Comment, Comics and the Contrary.
I was heartened by reports
that Kim Howells
, the new minister for higher education, has stood up for a fundamental plank of progressive democratic socialism – education – using an argument that supports this political worldview. Unfortunately Charles Clarke
is still Secretary of State for Education and Skills, who has been reported as saying “I don't mind there being some medievalists around for ornamental purposes, but there is no reason for the state to pay for them” and that learning for its own sake is “a bit dodgy” (Guardian, May 10, 2003
). This kind of language feeds economically utilitarian views of the function and purpose of education, engaging with the demands of the British Chamber of Commerce
(BCC) and the Confederation of British Industry
(CBI) [pdf link to position paper
] on their own terms. This approach addresses the problems of education as being a case of providing a sufficient number of properly trained employees to meet the demands of businesses. While there is nothing wrong with this being a part of the debate, for a Labour government to treat this problem as the whole debate is worrying. While it may achieve progressive ends in the current environment, the moment the economic situation changes and alters the demands of even the most enlightened employers, so must education policy. There has been no assertion of the value of education except in market-defined economic terms, reducing it to a price and profit rather than an object with a value that exists outside of those calculations.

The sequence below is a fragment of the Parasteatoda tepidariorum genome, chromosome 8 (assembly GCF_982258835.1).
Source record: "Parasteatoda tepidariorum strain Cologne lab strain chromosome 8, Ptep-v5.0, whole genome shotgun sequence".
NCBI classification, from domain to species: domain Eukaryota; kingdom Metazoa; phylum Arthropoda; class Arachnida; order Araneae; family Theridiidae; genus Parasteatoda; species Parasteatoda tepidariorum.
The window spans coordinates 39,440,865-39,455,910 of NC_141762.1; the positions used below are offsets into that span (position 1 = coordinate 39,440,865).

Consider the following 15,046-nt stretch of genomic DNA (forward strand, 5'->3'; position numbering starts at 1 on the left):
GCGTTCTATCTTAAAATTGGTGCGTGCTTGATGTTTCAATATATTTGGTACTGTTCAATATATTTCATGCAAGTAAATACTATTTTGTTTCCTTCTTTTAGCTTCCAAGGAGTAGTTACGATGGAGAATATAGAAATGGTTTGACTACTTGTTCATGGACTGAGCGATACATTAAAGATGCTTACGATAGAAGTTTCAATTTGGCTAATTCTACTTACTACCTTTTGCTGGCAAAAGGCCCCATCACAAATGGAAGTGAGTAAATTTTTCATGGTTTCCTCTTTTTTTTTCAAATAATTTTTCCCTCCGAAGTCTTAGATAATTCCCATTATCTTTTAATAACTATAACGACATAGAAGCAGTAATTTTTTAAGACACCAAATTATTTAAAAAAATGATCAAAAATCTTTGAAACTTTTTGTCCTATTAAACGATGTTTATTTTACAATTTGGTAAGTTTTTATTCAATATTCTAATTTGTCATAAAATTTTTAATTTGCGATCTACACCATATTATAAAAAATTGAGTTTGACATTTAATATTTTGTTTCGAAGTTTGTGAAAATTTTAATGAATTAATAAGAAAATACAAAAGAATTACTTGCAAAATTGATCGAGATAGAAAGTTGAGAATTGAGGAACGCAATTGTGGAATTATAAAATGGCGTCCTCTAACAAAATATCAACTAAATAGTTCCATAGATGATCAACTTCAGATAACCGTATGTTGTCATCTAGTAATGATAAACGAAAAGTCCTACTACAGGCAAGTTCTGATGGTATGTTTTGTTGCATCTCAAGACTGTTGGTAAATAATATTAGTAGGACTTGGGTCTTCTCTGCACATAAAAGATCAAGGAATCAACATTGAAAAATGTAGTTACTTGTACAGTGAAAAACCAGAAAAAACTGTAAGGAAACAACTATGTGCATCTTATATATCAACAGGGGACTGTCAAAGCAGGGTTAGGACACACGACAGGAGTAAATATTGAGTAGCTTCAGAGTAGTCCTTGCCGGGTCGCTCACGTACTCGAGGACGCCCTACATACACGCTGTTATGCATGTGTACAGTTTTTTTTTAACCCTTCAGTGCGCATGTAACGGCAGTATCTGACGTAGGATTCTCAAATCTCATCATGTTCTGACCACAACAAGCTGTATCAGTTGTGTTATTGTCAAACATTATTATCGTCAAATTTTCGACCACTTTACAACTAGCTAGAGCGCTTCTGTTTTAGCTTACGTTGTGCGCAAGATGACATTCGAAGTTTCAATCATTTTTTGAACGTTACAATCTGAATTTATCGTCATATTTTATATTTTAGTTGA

But education is more important than that. Kim Howells calls it “the second best thing I know in the world”, a great line, and I agree, though rather warily. I love to learn. But there is a value beyond simple joy, and that is the democratic value of education. Democracy is, simply put, government by the people through debate, discussion and argument. For a decision made at the ballot box to be anything other than mob rule or a decision between competing aristocracies, the electorate need to be able to understand the arguments behind the options presented. In fact, the electorate needs to decide what the options on the ballot are, and what arguments underpin these options. Anything less than this level of engagement with political debate, participatory democracy is you like, concedes the great portion of the debate to an oligarchy of those with access to the tools of mass persuasion. In a democracy, everyone needs to be a politician, everybody needs to take part, else the electoral process becomes a tool justifying rule in the interests of a few, however this few are arranged.